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Sylvan M. Tobin, 83, Communal Leader

June 5, 2013 By:
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Sylvan M. Tobin

Sylvan M. Tobin, an apparel manufacturer who played major roles in the Phil­a­delphia Jewish community for the past 35 years, died May 29.

The Haverford resident was 83.

For years, Tobin partnered with Bernard Fishman in a local boys’ apparel company co-founded by Tobin’s late father, Louis. In later years, Sylvan Tobin was a consultant to the Conshohocken-based company that was named for the partners.

Both Fishman and Tobin — long acknowledged for their work on behalf of the Jewish Federation of Greater Philadelphia — were honored in 1999 with the Federation’s Community Award for service rendered. Tobin also had served as vice president of Federation.

Tobin’s communal bio is long, beginning in the 1970s. He served what was then the Federation Allied Jewish Appeal in numerous capacities and divisions, including co-chairing the Trade Council in the 1970s.

He also served as a member of the Federation Board of Trustees; and as a member and vice president of its men’s cabinet and executive committee. He also chaired the Federation Insurance and MIS committees and was chairman of the Jewish Continuity Commission.

In 1975, both he and his father were saluted by State of Israel Bonds at Har Zion Temple, where the younger Tobin served as a member of the synagogue’s board.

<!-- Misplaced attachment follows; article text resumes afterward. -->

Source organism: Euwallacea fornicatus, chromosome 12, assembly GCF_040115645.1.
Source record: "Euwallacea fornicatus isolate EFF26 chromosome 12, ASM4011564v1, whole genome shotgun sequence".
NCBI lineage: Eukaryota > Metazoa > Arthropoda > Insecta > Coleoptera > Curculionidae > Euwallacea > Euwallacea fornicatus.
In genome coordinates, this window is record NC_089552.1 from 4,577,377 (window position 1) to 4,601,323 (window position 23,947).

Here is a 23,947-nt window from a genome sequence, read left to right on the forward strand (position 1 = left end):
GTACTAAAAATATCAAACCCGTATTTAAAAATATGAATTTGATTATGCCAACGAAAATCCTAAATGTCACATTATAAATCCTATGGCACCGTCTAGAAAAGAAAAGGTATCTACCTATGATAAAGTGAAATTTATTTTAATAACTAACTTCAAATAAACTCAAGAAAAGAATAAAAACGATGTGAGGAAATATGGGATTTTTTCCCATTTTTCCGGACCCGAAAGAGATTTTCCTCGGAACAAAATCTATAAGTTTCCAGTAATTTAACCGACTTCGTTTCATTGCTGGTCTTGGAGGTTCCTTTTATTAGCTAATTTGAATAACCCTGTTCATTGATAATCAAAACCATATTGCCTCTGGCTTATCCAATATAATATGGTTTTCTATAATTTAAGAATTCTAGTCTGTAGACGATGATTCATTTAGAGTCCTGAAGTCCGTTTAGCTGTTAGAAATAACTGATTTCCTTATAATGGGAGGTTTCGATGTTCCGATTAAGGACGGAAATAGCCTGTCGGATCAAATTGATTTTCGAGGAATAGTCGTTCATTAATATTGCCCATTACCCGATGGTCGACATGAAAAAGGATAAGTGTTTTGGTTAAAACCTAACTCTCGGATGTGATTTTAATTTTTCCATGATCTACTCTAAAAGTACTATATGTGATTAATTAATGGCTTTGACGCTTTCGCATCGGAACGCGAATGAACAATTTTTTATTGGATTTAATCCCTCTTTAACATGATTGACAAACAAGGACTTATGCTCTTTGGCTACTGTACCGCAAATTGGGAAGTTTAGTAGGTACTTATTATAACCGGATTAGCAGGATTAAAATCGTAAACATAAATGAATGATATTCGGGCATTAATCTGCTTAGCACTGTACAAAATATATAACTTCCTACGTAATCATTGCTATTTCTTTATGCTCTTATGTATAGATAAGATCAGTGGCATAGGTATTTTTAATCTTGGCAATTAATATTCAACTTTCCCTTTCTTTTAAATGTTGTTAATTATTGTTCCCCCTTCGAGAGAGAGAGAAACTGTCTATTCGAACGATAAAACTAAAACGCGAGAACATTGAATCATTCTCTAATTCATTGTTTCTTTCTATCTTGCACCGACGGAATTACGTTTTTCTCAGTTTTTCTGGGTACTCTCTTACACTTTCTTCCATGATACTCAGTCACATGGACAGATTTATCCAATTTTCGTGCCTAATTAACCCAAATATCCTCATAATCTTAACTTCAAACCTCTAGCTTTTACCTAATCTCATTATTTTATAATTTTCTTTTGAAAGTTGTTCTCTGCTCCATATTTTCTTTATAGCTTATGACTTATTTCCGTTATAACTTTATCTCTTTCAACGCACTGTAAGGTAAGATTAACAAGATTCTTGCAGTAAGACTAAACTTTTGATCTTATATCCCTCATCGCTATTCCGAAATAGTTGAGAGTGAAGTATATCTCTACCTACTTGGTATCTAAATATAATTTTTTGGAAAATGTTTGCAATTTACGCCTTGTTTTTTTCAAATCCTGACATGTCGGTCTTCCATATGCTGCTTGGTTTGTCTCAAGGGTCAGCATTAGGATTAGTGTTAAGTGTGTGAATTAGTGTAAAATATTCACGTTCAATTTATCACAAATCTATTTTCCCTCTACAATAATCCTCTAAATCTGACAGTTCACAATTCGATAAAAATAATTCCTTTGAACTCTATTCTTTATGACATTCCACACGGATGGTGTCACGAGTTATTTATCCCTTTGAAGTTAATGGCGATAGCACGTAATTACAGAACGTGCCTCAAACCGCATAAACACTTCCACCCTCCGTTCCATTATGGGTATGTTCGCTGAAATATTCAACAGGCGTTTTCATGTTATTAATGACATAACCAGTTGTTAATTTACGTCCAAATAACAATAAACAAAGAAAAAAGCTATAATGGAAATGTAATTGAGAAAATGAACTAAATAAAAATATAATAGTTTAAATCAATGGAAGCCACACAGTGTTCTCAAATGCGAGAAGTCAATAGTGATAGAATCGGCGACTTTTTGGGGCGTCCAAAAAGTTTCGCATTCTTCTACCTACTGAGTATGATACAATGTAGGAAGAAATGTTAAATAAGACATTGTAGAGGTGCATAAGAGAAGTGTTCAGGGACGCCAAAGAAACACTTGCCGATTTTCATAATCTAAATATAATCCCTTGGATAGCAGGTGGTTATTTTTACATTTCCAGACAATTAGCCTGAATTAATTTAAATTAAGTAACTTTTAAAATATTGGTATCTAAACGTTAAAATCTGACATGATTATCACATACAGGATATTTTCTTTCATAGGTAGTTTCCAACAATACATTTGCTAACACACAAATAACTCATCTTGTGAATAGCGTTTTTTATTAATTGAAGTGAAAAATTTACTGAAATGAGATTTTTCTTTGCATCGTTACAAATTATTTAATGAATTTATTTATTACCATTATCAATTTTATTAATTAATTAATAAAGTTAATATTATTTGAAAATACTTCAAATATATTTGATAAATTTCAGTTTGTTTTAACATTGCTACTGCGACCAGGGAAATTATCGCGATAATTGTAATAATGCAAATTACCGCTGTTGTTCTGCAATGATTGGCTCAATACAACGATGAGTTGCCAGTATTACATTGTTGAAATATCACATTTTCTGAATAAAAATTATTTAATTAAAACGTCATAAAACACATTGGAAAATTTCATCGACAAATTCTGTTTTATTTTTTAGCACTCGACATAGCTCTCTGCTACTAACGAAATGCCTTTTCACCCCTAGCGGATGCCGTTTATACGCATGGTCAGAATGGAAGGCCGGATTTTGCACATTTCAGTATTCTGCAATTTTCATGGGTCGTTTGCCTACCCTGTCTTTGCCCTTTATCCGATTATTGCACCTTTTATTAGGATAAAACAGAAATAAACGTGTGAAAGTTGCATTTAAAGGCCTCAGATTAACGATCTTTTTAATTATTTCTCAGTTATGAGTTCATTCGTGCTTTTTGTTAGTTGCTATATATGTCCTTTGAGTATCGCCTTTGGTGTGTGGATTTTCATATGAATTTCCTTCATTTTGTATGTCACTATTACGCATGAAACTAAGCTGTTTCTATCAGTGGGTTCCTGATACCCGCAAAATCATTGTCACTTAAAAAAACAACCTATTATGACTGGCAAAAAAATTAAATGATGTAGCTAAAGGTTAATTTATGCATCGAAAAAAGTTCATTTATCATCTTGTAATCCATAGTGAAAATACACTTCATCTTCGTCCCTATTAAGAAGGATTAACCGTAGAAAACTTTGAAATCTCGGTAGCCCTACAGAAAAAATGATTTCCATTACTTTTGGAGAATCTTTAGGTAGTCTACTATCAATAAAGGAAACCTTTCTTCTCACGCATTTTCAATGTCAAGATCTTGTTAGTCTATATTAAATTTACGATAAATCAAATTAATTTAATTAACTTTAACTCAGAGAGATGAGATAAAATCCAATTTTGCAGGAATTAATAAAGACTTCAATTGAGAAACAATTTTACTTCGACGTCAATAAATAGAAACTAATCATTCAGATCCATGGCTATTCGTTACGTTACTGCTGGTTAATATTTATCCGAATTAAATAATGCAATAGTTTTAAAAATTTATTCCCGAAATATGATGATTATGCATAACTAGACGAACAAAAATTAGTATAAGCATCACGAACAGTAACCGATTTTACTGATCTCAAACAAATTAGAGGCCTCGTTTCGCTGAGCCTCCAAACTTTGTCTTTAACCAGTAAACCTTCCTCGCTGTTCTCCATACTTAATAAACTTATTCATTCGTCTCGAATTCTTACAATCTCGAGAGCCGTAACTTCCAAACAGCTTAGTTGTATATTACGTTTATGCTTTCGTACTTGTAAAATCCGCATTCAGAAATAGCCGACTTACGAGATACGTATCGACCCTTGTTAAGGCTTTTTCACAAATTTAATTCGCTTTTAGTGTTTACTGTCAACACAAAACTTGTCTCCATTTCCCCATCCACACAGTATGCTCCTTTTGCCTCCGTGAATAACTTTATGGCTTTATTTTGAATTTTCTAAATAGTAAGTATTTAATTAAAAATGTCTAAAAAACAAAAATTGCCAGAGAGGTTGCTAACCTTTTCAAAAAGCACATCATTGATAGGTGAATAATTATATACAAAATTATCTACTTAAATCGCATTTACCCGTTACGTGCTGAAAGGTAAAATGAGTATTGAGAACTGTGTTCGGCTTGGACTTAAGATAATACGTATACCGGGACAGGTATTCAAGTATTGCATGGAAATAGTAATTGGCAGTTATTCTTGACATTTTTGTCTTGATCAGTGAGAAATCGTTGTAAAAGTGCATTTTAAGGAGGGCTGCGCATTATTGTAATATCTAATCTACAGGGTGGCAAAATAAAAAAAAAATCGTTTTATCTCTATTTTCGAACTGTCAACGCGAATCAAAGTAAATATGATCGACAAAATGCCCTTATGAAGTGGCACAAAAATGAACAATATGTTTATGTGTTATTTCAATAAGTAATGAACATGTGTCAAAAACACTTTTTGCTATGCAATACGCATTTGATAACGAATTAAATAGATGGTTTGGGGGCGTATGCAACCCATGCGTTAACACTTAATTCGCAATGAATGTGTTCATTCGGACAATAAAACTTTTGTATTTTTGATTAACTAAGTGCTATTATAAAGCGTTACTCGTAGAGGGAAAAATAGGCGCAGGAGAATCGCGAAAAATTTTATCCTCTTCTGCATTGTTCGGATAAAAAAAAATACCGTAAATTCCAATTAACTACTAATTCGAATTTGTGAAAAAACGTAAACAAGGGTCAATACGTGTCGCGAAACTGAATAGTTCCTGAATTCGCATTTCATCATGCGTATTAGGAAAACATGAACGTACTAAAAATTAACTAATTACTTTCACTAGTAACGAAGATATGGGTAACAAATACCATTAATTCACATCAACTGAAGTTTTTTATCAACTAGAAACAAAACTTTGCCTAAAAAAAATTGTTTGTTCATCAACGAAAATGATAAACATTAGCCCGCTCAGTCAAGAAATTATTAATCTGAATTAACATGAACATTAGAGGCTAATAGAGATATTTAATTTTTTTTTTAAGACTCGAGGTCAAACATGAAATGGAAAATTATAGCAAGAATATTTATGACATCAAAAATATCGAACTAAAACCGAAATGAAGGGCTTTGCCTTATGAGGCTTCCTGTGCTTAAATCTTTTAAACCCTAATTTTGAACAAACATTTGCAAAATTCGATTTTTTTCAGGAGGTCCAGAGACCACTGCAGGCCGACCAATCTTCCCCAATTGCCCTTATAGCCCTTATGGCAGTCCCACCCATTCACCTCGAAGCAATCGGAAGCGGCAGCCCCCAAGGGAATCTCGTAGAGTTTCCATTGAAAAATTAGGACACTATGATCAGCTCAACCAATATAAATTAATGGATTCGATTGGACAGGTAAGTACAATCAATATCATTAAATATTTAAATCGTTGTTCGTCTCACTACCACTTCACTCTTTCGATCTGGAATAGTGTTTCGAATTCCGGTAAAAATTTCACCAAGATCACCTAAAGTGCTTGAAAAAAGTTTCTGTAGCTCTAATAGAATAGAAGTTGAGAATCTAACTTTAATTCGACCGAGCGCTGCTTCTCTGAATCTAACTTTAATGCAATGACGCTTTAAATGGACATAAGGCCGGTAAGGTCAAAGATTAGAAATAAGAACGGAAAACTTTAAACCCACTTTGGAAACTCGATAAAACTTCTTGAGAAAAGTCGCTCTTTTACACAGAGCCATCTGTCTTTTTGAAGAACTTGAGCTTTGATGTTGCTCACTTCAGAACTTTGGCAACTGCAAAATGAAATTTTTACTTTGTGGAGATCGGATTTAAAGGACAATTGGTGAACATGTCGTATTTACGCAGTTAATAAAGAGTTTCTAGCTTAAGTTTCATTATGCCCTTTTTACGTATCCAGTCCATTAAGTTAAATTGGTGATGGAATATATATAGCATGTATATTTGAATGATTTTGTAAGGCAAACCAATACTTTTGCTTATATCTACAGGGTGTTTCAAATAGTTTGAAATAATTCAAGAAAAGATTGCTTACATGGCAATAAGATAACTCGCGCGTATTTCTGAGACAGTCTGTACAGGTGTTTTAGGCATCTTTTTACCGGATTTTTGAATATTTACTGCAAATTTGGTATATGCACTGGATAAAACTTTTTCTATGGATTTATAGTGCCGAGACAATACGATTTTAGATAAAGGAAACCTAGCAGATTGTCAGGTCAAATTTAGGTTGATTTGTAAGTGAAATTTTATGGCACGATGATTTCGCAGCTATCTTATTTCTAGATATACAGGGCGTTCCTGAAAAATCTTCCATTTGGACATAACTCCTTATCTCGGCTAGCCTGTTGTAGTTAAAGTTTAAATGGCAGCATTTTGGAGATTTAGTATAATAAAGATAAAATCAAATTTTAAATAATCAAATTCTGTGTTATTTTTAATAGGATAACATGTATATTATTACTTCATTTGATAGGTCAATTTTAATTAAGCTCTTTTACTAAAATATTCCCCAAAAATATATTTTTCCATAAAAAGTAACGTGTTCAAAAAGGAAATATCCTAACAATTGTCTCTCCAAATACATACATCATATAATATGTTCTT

Tobin’s activities also included service to the Cancer Institute of Hahnemann Medical College and Hospital, where he served on the board in the ’70s.

He also was a limited partner in the Phil­a­delphia Flyers, for which his wife, the former Frances Eman­uel, ran Flyers Charities.

When he was honored with Federation’s Community Award, Tobin spoke of the approaching new millennium and its challenges as well as his hopes, which included “those things that will enable my grandchildren’s children and beyond to grow up proud of their heritage. I fervently want them to live in a community that is not affected by race or religion, but still understanding that they are and will be Jews, and their responsibility is to take care of other Jews.”

In addition to his wife, he is survived by two daughters, Lynne Tobin and Sharon Tobin Kestenbaum; a son, Steven; two sisters, Bernice Rosenfeld and Estelle Brodsky; and 11 grandchildren. 

Donations in his memory may be made to the Tobin Kestenbaum Family Professorship in Neuroscience at the Wistar Institute, 3601 Spruce St., Philadelphia, PA. 19104, or to the charity of the donor’s choice. 

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